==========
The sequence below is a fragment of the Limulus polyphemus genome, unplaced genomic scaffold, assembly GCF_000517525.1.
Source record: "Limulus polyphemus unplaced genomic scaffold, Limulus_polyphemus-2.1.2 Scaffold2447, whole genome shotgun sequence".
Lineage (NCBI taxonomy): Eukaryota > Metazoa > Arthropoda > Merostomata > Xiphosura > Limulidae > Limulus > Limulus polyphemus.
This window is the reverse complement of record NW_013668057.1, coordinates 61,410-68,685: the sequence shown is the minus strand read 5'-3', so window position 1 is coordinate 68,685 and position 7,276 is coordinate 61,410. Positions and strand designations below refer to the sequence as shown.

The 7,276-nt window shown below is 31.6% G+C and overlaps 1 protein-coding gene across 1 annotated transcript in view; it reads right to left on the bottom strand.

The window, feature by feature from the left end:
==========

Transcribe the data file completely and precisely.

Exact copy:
The sequence below is a fragment of the Limulus polyphemus genome, unplaced genomic scaffold, assembly GCF_000517525.1.
Source record: "Limulus polyphemus unplaced genomic scaffold, Limulus_polyphemus-2.1.2 Scaffold2447, whole genome shotgun sequence".
Lineage (NCBI taxonomy): Eukaryota > Metazoa > Arthropoda > Merostomata > Xiphosura > Limulidae > Limulus > Limulus polyphemus.
This window is the reverse complement of record NW_013668057.1, coordinates 61,410-68,685: the sequence shown is the minus strand read 5'-3', so window position 1 is coordinate 68,685 and position 7,276 is coordinate 61,410. Positions and strand designations below refer to the sequence as shown.

The 7,276-nt window shown below is 31.6% G+C and overlaps 1 protein-coding gene across 1 annotated transcript in view; it reads right to left on the bottom strand.

The window, feature by feature from the left end: